As a general rule, a controller must fulfil its information obligations towards the data subject at the latest at the time of data collection. The form of presentation of the information is also specified by the GDPR. Art. 12 (1) GDPR contains general requirements on appropriate measures to provide the information in a precise, transparent, comprehensible and easily accessible form in clear and simple language. With regard to the implementation of this “requirement of easy accessibility” in everyday life, it can be based on the concrete data processing. Information obligations should therefore be fulfilled without media discontinuity (e.g. from paper to a QR code) or in a graduated form appropriate to the situation (with media discontinuity).
The European Data Protection Committee (EDSA) has recognised a graduated information as permissible. According to this, information on the identity of the controller and the purposes of the processing must always be provided in the first step. If this information is already obvious, this step can be omitted (e.g. in the case of a call to make an appointment with the hairdresser or tax advisor). Depending on the type of contact with the data subject, the existence of the data subject’s rights must also be pointed out, e.g. in advertising letters.
In a second step, all information according to Art. 13 or Art. 14 GDPR must then be provided for the data subject. In practice, this can be done, for example, via a link to the relevant website. It is also possible to keep a corresponding information sheet available, which can be handed out, handed over or sent at any time.
If the collection does not take place directly from the data subject
With regard to the timing of the information, the special feature here is that it is not connected to the data collection in terms of time and subject matter. In this respect, the data controller has considerable leeway. Taking into account the circumstances of the individual case, the controller has up to one month to comply with its information obligations. However, if the personal data is used to communicate with the data subject or if the data is to be disclosed to another recipient, the data subject must be informed at the latest at the time of the first communication or disclosure.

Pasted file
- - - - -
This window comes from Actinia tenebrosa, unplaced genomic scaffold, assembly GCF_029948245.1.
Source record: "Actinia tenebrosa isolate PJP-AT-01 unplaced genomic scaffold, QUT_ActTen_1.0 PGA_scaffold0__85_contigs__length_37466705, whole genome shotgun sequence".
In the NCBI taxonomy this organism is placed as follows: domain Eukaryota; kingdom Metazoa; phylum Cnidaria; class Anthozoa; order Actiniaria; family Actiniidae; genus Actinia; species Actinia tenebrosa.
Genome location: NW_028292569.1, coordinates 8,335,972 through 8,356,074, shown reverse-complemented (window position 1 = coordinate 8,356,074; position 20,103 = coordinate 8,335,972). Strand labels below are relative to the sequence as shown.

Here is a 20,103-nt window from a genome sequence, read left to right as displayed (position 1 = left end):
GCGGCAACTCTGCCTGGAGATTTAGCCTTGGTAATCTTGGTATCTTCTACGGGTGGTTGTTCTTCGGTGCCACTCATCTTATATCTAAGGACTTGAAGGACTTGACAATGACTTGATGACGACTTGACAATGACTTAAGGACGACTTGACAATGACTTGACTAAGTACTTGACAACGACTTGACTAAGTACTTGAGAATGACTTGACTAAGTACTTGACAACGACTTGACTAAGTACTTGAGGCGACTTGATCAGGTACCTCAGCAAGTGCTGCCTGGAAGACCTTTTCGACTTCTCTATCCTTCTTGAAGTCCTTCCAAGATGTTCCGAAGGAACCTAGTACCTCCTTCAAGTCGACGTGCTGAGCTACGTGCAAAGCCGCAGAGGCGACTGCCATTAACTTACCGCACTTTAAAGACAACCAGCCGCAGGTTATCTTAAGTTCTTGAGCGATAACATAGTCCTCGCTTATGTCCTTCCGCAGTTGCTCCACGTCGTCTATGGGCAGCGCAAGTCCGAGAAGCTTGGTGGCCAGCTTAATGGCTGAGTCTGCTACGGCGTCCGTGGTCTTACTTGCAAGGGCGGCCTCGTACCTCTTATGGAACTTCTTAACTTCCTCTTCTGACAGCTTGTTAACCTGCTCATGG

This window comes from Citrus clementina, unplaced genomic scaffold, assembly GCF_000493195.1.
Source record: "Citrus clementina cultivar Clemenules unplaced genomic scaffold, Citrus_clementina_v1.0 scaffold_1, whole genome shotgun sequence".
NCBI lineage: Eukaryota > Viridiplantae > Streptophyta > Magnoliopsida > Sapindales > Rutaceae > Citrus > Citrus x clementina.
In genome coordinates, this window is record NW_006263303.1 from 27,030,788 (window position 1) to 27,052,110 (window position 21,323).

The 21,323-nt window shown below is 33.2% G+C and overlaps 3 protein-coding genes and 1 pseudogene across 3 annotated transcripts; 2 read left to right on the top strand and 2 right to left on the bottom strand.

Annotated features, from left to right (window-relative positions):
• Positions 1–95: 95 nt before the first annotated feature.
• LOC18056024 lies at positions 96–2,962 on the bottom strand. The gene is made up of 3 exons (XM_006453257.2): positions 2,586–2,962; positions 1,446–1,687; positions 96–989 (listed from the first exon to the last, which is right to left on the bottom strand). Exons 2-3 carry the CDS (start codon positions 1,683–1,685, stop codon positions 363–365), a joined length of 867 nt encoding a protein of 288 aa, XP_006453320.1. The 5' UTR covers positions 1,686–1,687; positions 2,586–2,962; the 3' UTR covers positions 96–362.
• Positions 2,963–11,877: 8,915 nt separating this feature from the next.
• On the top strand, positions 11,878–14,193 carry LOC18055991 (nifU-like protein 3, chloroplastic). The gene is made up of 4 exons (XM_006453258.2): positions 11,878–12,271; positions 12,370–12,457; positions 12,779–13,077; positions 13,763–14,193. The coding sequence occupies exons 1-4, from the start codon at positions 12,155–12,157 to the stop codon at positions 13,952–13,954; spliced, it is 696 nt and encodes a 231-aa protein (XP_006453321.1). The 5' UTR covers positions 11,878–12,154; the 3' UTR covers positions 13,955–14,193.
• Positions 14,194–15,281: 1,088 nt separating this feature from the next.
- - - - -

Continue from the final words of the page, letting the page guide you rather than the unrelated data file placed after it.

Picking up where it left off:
Regulations for both cases in the event of any changes of purpose
As already mentioned, according to Art. 13 (3) and Art. 14 (4) GDPR, the controller must also be guided by the principle of purpose limitation. According to this, every collection of personal data requires a defined and unambiguous purpose. If a controller intends to further process personal data for a different and originally not specified purpose, he or she must inform the data subjects in advance and provide all details about the new purpose and all other relevant information.
Exceptions to the information requirements
Art. 13 (4) and Art. 14 (5) (a) of the GDPR provide for exceptions to the information requirements. Accordingly, the obligation does not apply if and to the extent that the data subject already has the information. Pursuant to Art. 14 (5) (b-d) of the GDPR, a situation of exclusion also exists if the provision of this information proves to be impossible or would require a disproportionate effort. A disproportionate effort to provide information can result from the fact that numerous persons are affected by a data collection whose interests are only affected to a minor extent. Likewise, there is no duty to inform if the collection or disclosure of certain data is expressly regulated by law or is subject to professional secrecy.
Consequences of a breach of the obligations to provide information
If the controller does not provide the data subject with the information foreseen in Art. 13 and 14 GDPR at the required time, this constitutes a breach of duty which may result in a fine. However, it does not have to remain a financial sanction alone. It is not unlikely that a breach of the duty to inform will also have an impact on the lawfulness of the data processing. In the best case – if the data subject was obliged to tolerate or cooperate in the data collection – the omitted notification can be made up for. In these cases, the data collection that has already taken place remains lawful and does not affect the data processed.
However, if the data collection depended on the will of the data subject and if the data subject could not consent to the data collection and data processing due to lack of timely information, a double illegality exists. On the one hand, the data collection has taken place unlawfully, on the other hand, further processing of the data is also unlawful. As a result, the unlawfully collected and processed data must be deleted.
Conclusion: Obligations to provide information must be fulfilled
The preparation of appropriate privacy notices / privacy statements / privacy polices enables data subjects to be fully informed in the context of the collection of their personal data. This is a prerequisite for the lawful collection and processing of personal data by controllers, regardless of whether the data is collected from the data subject himself or from third parties. If a controller does not comply with this obligation, he risks a fine as well as the loss of all processed data.